The retina of each eye, which gives us the potential to see the whole world, is about the size and thickness of a postage stamp. The retina consists of a pigmented retina and a sensory retina. The sensory retina contains three layers of neurons: photoreceptor, bipolar, and ganglionic. The cell bodies of these neurons form nuclear layers separated by plexiform layers, where the neurons of adjacent layers synapse with each other.
Visual Information Processing.
In the cortex, individual neurons called feature detectors, respond to specific features of a visual stimulus, and their information is pooled for interpretation by higher-level brain cells. Sub-dimensions of vision (color, movement, depth, and form) are processed separately and simultaneously, illustrating the brain’s capacity for parallel processing. The visual pathway faithfully represents retinal stimulation, but the brain’s representation incorporates our assumptions, interests, and expectations.
The optic nerve (II) leaves the eye and exits the orbit through the optic foramen to enter the cranial cavity. Just inside the vault and just anterior to the pituitary, the optic nerves are connected to each other at the optic chiasm. Ganglion cell axons from the nasal retina (the medial portion of the retina) cross through the optic chiasm and project to the opposite side of the brain. Ganglion cell axons from the temporal retina (the lateral portion of the retina) pass through the optic nerves and project to the brain on the same side of the body without crossing.
Beyond the optic chiasm, the route of the ganglionic axons is called the optic tract. Most of the optic tract axons terminate in the lateral geniculate nucleus of the thalamus. Some axons do not terminate in the thalamus but separate from the optic tract to terminate in the superior colliculi, the center for visual reflexes. Neurons of the lateral geniculate ganglion form the fibers of the optic radiations, which project to the visual cortex in the occipital lobe. Neurons of the visual cortex integrate the messages coming from the retina into a single message, translate that message into a mental image, and then transfer the image to other parts of the brain, where it is evaluated and either ignored or acted on.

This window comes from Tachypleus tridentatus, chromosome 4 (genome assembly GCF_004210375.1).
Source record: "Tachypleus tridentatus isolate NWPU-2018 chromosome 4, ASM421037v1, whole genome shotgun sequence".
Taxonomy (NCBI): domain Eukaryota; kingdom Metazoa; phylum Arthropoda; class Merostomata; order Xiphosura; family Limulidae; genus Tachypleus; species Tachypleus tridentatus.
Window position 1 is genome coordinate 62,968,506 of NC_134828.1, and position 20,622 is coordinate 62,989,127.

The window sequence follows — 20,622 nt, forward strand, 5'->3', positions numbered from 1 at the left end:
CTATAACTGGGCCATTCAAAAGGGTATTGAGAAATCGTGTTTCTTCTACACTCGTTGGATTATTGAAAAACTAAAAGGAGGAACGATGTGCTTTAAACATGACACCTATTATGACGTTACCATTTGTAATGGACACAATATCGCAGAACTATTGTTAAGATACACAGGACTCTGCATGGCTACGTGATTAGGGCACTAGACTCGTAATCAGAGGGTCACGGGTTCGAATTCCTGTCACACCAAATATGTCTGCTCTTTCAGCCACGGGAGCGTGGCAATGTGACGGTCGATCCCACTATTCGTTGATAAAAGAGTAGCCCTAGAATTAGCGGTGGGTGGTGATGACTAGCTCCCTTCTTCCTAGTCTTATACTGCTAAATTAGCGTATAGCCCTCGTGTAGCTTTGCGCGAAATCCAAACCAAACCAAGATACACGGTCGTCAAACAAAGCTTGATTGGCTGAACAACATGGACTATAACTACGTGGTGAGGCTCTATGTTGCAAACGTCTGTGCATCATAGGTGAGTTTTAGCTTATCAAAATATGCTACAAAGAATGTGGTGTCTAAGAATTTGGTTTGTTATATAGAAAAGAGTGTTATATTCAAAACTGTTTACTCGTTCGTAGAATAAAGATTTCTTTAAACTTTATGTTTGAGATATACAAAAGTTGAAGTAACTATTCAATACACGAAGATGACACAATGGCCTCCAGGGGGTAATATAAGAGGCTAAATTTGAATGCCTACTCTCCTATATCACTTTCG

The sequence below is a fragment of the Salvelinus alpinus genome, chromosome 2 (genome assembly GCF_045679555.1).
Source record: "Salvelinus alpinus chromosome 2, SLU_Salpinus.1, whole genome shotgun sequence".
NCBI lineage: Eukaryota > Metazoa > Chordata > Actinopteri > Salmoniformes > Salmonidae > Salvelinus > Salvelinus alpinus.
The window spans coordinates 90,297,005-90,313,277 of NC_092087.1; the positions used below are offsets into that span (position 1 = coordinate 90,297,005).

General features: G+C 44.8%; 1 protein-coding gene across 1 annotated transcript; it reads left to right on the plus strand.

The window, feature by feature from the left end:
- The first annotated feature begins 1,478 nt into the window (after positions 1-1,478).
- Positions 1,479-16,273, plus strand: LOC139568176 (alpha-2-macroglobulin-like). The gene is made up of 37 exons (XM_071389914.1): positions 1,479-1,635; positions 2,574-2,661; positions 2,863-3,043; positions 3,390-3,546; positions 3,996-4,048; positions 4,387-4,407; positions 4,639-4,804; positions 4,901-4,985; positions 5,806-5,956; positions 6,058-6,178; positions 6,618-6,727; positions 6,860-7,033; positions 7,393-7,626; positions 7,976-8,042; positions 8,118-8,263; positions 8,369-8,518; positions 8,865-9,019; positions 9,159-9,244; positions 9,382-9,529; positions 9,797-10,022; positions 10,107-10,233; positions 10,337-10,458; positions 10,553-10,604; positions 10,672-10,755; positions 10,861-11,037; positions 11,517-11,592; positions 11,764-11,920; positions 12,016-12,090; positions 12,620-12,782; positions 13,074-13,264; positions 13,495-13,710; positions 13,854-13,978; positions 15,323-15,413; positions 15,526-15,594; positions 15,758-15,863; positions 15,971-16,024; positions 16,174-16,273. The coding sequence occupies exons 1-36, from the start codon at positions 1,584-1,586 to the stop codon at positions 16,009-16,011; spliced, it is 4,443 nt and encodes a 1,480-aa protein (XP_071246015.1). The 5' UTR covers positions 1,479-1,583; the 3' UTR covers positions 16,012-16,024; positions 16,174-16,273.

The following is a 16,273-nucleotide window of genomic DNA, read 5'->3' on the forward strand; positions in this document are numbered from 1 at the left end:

The visual fields of the eyes partially overlap. The region of overlap is the area of binocular vision, seen with two eyes at the same time, and it is responsible for depth perception, the ability to distinguish between near and far objects and to judge their distance. Because humans see the same object with both eyes, the image of the object reaches the retina of one eye at a slightly different angle from that of the other.With experience, the brain can interpret these differences in angle so that distance can be judged quite accurately.
Research on how we see color supports two nineteenth-century theories. First, as the Young-Helmholtz trichromatic (three-color) theory suggests, the retina contains three types of cones. Each is most sensitive to the wavelengths of one of the three primary colors of light (red, green, or blue). Second, as opponent-process theory maintains, the nervous system codes the color-related information from the cones into pairs of opponent colors, as demonstrated by the phenomenon of afterimages and as confirmed by measuring opponent processes within visual neurons of the thalamus. The phenomenon of color constancy under varying illumination shows that our brains construct our experience of color.
Researchers now believe that an additional level of color processing takes place in the ganglion cells. As described by the opponent-process theory, the ganglion cells respond to and encode color in terms of opposing pairs. In the brain, the thalamus and visual cortex also encode color in terms of opponent pairs. Consequently, both theories contribute to our understanding of the process of color vision. Each theory simply describes color vision at a different stage of visual processing.
Hearing. The Stimulus Input: Sound Waves.
The pressure waves we experience as sound vary in frequency and amplitude, and correspondingly in perceived pitch and loudness.
Through a mechanical chain of events, sound waves traveling through the auditory canal cause minuscule vibrations in the eardrum. Transmitted via the bones of the middle ear to the fluid-filled cochlea, these vibrations create movement in tiny hair cells, triggering neural messages to the brain.
Research on how we hear pitch supports both the place theory, which best explains the sensation of high-pitched sounds, and frequency theory, which best explains the sensation of low-pitched sounds. We localize sound by detecting minute differences in the intensity and timing of the sounds received by each ear.
Hearing Loss and Deaf Culture. Living in a Silent World.
Hearing losses linked to conduction and nerve disorders can be caused by prolonged exposure to loud noise and by diseases and age-related disorders. Those who live with hearing loss face social challenges. Cochlear implants can enable some hearing for deaf children and most adults. But Deaf Culture advocates, noting that Sign is a complete language, question the enhancement. Additionally, deafness can lead to sensory compensation where other senses are enhanced. Advocates feel that this furthers their view that deafness is not a disability.
Other Important Senses: Touch, Pain, Taste, Smell.